The Arctic is distant and impenetrable. Its place in the world, like its sister pole to the South, is to be apart. The people who, uniquely, inhabit the north have long lived within parameters of separation, from a world history that has unfolded manically below them, a stasis frozen in time and indifferent to the noise of civilization. In that vast silence, over centuries, they have adapted and devised a wisdom of how to live in harsh places. Theirs in an inner-directed society, based on survival; with animals enduring there alongside, providing, through perseverance and good hunting, food, water, energy, clothing, medicine, and other materials by which to shelter and thrive.
A 2017 report on transportation prepared by the Inuit Circumpolar Council of Canada is entitled The Sea is our Highway and argues unequivocally “that life in the Arctic is dependent on movement,” freedom that enables inhabitants to move and exploit the richness to sustain generations. No one can argue that it was, and remains, nothing but a hard life, but it was their life celebrated by achievement and rich cultural traditions passed through generations. In essence, the sea ice was the first Arctic road down which this history traveled.
The larger world found the place apart nonetheless — the arrival of explorers and scientists who appropriated their findings for themselves in the form of knowledge exported to the lecture halls and natural history museum of Europe and the United States. These were followed by the exploiters, looking for wealth as gold or oil or fish, indifferent to social consequence in the intruded places.
The 1974 construction of the Alaskan Dalton Highway that connected the oil fields of the Arctic to the processing and consuming machines to the south was a transformative moment. The engineering perseverance of building such a link across such a vast and unwelcoming landscape was well-compensated by the facility that followed: tanker trucks, and pipelines, that descended from the north to the big consuming engine to the south, crossing and disrupting habitats, animal migration routes, and the stability of indigenous society. As with the Caribbean and Africa, these were de facto connections of colonization, designed to take away the spoils while bringing new values, co-opted governance, disease, drugs, alcohol, marginalization, broken communities, and disrupted traditions. All in all, this second road seems in retrospect much like a one-way street.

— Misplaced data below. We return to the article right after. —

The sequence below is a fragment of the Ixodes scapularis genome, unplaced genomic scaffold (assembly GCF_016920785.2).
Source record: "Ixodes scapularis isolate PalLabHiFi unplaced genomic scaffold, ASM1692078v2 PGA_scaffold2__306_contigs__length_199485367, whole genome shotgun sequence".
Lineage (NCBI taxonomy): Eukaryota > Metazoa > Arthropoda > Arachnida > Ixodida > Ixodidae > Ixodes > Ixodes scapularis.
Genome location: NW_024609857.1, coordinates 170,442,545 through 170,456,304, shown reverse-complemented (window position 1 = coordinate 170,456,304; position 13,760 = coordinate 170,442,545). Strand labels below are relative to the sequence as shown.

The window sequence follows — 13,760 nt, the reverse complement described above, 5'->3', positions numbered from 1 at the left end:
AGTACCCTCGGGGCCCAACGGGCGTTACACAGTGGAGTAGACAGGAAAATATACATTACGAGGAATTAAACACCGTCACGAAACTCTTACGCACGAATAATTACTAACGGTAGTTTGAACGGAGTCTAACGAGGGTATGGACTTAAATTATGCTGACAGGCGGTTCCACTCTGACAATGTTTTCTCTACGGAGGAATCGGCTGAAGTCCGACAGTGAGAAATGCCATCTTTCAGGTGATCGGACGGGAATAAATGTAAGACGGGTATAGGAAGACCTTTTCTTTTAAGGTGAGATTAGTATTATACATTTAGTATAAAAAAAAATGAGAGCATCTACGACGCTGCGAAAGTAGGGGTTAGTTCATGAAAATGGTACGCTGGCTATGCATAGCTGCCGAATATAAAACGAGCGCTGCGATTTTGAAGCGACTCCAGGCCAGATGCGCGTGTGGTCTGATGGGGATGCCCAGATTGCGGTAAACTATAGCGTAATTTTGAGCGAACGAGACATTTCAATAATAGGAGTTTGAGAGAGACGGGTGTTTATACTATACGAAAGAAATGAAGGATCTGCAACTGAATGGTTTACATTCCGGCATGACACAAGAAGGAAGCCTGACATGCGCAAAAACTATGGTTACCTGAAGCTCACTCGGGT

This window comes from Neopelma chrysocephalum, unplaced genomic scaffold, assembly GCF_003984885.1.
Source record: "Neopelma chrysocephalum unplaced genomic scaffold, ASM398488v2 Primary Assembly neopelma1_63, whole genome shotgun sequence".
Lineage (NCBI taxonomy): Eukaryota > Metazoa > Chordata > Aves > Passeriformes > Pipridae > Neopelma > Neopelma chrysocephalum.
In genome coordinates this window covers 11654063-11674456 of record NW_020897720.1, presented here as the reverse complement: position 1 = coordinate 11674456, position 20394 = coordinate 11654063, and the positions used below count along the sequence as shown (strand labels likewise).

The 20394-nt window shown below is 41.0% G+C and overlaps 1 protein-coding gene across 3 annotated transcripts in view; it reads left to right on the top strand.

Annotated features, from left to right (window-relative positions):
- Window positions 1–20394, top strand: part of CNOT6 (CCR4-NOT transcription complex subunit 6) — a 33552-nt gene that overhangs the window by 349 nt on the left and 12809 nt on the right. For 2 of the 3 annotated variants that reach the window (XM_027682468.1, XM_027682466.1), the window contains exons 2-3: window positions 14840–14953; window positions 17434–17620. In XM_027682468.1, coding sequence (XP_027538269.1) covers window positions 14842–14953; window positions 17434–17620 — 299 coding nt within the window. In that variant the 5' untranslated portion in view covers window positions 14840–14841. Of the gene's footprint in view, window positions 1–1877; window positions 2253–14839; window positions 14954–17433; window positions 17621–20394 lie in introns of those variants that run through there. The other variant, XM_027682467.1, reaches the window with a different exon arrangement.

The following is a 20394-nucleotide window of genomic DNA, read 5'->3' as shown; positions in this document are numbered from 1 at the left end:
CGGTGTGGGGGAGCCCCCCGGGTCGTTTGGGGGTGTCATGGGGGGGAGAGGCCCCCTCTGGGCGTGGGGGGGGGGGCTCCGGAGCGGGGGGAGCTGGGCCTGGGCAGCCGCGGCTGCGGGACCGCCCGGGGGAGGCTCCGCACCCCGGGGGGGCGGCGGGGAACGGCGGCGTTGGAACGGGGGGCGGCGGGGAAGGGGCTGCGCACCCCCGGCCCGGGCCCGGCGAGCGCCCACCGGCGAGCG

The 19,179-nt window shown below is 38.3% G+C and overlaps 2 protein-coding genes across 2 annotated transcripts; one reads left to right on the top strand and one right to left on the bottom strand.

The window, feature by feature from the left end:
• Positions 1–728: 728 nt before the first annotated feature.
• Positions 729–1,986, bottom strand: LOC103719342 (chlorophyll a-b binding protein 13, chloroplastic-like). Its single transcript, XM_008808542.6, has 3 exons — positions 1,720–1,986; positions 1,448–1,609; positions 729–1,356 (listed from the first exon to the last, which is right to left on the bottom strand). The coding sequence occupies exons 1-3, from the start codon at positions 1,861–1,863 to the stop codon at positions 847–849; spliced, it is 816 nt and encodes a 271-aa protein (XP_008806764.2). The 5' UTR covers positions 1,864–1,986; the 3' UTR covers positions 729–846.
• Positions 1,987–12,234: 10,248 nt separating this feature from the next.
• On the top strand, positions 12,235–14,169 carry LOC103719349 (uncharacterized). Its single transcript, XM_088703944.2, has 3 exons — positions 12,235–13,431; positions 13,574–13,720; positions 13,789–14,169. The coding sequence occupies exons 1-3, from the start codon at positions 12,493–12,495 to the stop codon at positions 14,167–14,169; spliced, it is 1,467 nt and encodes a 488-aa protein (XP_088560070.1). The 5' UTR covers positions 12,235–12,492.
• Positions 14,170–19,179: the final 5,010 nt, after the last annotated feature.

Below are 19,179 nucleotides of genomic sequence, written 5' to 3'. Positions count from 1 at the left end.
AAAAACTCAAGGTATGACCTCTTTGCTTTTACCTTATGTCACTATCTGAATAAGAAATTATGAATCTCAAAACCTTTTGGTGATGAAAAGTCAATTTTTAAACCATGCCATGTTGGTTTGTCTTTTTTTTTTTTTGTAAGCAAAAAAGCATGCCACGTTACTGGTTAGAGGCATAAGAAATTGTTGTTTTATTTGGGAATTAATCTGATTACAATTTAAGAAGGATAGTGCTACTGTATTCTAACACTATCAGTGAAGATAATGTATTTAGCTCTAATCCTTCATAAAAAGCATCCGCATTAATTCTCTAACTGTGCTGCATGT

This year, a third road was completed by virtue of a 128-kilometer extension between Inuvik, an administration hub and largest town in Canada’s Western Arctic, that reaches Tuktoyaktuk, a small village of 900 on the shore of the Bering Sea. But this one is perhaps different. According to Cyropolitics, a very informative series of blog entries by Mia Bennett, an author and dedicated Arctic observer, that through her conversations with the residents of these towns, “it became clear that the Inuvik-Tuktoyaktuk Highway is, at its heart, a local project. The new link… is a result of years of tireless, strategic lobby by members of the Inuvailuit community, one of the indigenous peoples living on the lands that the highway cuts across.” Bennett suggests, “their project was really about building a road between two communities in order to provide much-needed jobs, stimulate economic activity, and hopefully lower the prices of things like groceries and fuel.” The distinction here is that, while the funds and intentions might be defined by distant government aspirations, the actual road was supported, built, and used for the benefit of the people who actually live in the region.
But here’s a cautionary note: with the possibility, yet again, of permitting oil drilling in the Arctic Ocean, we are faced with these constructs as “roads to resources” and all the good — and bad — that has been shown to entail.
The saddest aspect of this story of Arctic roads is the present day rapid melting of the sea ice, the first road that connects across the Arctic in multiple directions and multi-layered dimensions of meaning. No matter the success of roads two and three, if the first road is gone, how much will be lost, and how can those people survive in a place now again apart?
PETER NEILL is founder and director of the World Ocean Observatory and is author of “The Once and Future Ocean: Notes Toward a New Hydraulic Society.” He is also the host of World Ocean Radio, a weekly podcast addressing ocean issues, upon which this blog is inspired.